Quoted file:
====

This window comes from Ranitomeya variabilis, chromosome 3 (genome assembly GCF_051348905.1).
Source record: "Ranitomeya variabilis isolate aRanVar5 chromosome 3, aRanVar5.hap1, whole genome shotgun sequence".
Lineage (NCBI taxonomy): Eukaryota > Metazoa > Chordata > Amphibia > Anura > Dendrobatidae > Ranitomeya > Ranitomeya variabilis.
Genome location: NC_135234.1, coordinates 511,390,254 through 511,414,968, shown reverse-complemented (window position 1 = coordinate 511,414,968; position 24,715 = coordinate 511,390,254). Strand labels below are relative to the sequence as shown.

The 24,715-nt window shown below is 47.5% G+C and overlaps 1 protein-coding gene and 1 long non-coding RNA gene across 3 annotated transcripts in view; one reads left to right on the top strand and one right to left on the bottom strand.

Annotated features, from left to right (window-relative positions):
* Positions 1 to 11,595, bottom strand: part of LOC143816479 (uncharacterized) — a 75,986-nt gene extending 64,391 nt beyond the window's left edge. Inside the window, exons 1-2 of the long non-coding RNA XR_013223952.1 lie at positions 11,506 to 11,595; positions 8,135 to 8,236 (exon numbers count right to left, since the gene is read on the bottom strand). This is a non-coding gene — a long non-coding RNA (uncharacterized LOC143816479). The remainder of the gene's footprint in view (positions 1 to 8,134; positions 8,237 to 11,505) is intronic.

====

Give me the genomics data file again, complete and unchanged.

This window comes from Ranitomeya variabilis, chromosome 3 (genome assembly GCF_051348905.1).
Source record: "Ranitomeya variabilis isolate aRanVar5 chromosome 3, aRanVar5.hap1, whole genome shotgun sequence".
Lineage (NCBI taxonomy): Eukaryota > Metazoa > Chordata > Amphibia > Anura > Dendrobatidae > Ranitomeya > Ranitomeya variabilis.
Genome location: NC_135234.1, coordinates 511,390,254 through 511,414,968, shown reverse-complemented (window position 1 = coordinate 511,414,968; position 24,715 = coordinate 511,390,254). Strand labels below are relative to the sequence as shown.

The 24,715-nt window shown below is 47.5% G+C and overlaps 1 protein-coding gene and 1 long non-coding RNA gene across 3 annotated transcripts in view; one reads left to right on the top strand and one right to left on the bottom strand.

Annotated features, from left to right (window-relative positions):
* Positions 1 to 11,595, bottom strand: part of LOC143816479 (uncharacterized) — a 75,986-nt gene extending 64,391 nt beyond the window's left edge. Inside the window, exons 1-2 of the long non-coding RNA XR_013223952.1 lie at positions 11,506 to 11,595; positions 8,135 to 8,236 (exon numbers count right to left, since the gene is read on the bottom strand). This is a non-coding gene — a long non-coding RNA (uncharacterized LOC143816479). The remainder of the gene's footprint in view (positions 1 to 8,134; positions 8,237 to 11,505) is intronic.